The paper 'Recognizing Faces and Feelings to Improve Communication and Emotional Life' is a great example of a Management Essay. Many at times we find ourselves talking with colleagues or family about how they were treated unfairly at their workplace by their boss or by their colleague. The concept of fairness is an important one as everybody at one point in life wants to be treated fairly. Organizational justice can be described as how employees perceive fairness and how they react to those perceptions in the context of the organization. There are three types of organizational justice namely: distributive justice, interactional justice, and procedural justice (Colquitt, 2001).
This essay will be discussing organizational justice, types of organizational just and then a discussion of a personal work experience that depicts social justice, and using the literature review, recommendations will be given. Distributive justice is based on Adam’ s equity theory and can be defined as perceived fairness by employees as regards to the input-output ratio as compared with the input-output ratio of others. According to the equity theory, employee’ s motivation is based on what they consider as being fair when they compare themselves with others.
He described inputs as what employees give towards their job and described outputs as what employees expect in return for their work input. Inputs basically refer to an employee’ s commitment, effort, skills, tolerances, determination, enthusiasm, hard work, personal sacrifice, and determination. Output on the other hand refers to all types of rewards including pay, benefits, bonus, pensions, perks, recognition, and responsibility, sense of achievement, promotion, reputation, training, and development. Adam described the people with whom people compare themselves with as referent.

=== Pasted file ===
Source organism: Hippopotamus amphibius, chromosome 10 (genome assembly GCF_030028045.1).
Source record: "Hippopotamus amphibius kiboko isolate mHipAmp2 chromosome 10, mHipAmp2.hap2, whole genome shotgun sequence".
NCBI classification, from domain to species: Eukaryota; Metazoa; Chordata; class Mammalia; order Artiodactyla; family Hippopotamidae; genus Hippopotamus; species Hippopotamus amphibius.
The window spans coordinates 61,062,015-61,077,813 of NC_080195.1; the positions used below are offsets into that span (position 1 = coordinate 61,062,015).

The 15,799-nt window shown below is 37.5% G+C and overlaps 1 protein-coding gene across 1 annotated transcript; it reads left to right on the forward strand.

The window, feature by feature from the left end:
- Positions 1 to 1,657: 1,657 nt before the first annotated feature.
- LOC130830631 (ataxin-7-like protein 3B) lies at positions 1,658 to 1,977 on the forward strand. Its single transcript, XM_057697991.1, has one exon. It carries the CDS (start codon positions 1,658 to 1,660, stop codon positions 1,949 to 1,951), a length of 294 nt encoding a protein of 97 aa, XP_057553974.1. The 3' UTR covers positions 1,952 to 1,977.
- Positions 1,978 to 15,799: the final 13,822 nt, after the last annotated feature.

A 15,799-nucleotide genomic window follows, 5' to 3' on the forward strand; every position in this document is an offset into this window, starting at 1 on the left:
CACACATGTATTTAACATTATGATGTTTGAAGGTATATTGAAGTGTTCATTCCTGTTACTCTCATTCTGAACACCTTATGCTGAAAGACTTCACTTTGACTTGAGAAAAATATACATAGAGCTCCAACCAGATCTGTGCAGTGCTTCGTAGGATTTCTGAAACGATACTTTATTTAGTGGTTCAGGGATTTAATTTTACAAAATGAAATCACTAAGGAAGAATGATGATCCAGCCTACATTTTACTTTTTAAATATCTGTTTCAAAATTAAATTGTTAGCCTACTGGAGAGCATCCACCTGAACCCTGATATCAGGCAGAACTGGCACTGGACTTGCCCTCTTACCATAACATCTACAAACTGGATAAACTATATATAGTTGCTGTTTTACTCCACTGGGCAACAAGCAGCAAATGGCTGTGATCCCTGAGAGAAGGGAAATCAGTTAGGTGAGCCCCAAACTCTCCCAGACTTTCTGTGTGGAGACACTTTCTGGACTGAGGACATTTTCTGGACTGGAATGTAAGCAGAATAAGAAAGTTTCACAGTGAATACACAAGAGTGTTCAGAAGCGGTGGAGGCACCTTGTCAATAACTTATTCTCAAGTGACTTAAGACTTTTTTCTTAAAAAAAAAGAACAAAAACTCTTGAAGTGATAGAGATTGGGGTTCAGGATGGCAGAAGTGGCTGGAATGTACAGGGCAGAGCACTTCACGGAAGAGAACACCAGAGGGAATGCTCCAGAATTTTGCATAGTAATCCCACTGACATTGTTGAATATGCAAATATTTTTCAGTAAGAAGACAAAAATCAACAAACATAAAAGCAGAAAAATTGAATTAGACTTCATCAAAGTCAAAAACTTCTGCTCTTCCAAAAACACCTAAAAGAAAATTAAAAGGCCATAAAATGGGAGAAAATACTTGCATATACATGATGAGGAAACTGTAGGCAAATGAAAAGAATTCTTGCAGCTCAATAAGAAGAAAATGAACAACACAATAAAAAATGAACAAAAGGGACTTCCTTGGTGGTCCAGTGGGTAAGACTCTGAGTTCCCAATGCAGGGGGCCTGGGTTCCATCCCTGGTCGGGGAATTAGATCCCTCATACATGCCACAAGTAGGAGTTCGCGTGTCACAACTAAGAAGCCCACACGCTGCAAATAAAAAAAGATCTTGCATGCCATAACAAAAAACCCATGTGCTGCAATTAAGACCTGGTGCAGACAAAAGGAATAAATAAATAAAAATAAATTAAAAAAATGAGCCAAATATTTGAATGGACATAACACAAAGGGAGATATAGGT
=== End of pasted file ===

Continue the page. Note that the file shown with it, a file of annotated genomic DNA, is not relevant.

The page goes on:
Adam's theory of Equity goes beyond merely assessing inputs versus the output and considers the perspective that employees have when they compared themselves in regards to these two with their referent. Equity theory, therefore, helps us understand why pay alone is not the only determinant of motivation to employees (Jae-Young, Junyean, Dongchul & Surinder, 2004). In regards to how this theory applies in the workplace, employees seek to strike a balance between what they are putting into the job and what they are getting from the job.
In measuring the fairness balance, employees compare the balance of work input and the rewards they are getting for the same and compare the same with the balance enjoyed by their referent others. Therefore it means that with distributive justice, employees do not only compare the input-output ratio alone but they compare this ratio with the ratio of others who they consider as their referents. They form perceptions on what a fair ratio of inputs and outputs is when they compare their situations with those of other people that they consider as referent points.
This explains why employees are affected strongly by the situation of friends, partners, and colleagues in determining their own sense of equity or fairness. When employees perceive that their job inputs are fairly or equitably rewarded with the outputs, then generally, they are happier in the workplace and are motivated to continue putting more effort. On the other hand, when employees perceive that the input-output ratio is less beneficial or less attractive that the ratio of those they consider as their referent points, then the workers become demotivated in relation to the job and in relation to the employer (Fadil, Williams, Limpaphayom, & Smatt, 2005).
Jae-Young K, Junyean M, Dongchul H & Surinder T, (2004) "Perceptions of justice and employee willingness to engage in customer-oriented behavior", Journal of Services Marketing, Vol. 18 Iss: 4, pp.267 – 275
Fadil, P.A., Williams, R.J., Limpaphayom, W., & Smatt, C. (2005) Equity or equality? A conceptual examination of the influence of individualism/collectivism on the cross-cultural application of equity theory. Cross Cultural Management, 12 (4), 17-36.
Bies, R. J. (2005). Are procedural justice and interactional justice conceptually distinct? In J. Greenberg & J. Colquitt (Eds.), Handbook of organizational justice (pp. 85-112). Mahwah, NJ: Lawrence Erlbaum Associates.
Mikula, G., Petal, B., & Tanzer, N. (2000). What people regard as unjust: Types and structures of everyday experiences of injustice. European Journal of Social Psychology, 20, 133-149.
Colquitt, J. A. (2001). On the dimensionality of organizational justice: A construct validation of a measure. Journal of Applied Psychology, 86, 386–400.
Ekman, P. (2003). Emotions revealed: recognizing faces and feelings to improve communication and emotional life. New York. Henry Holt & Company.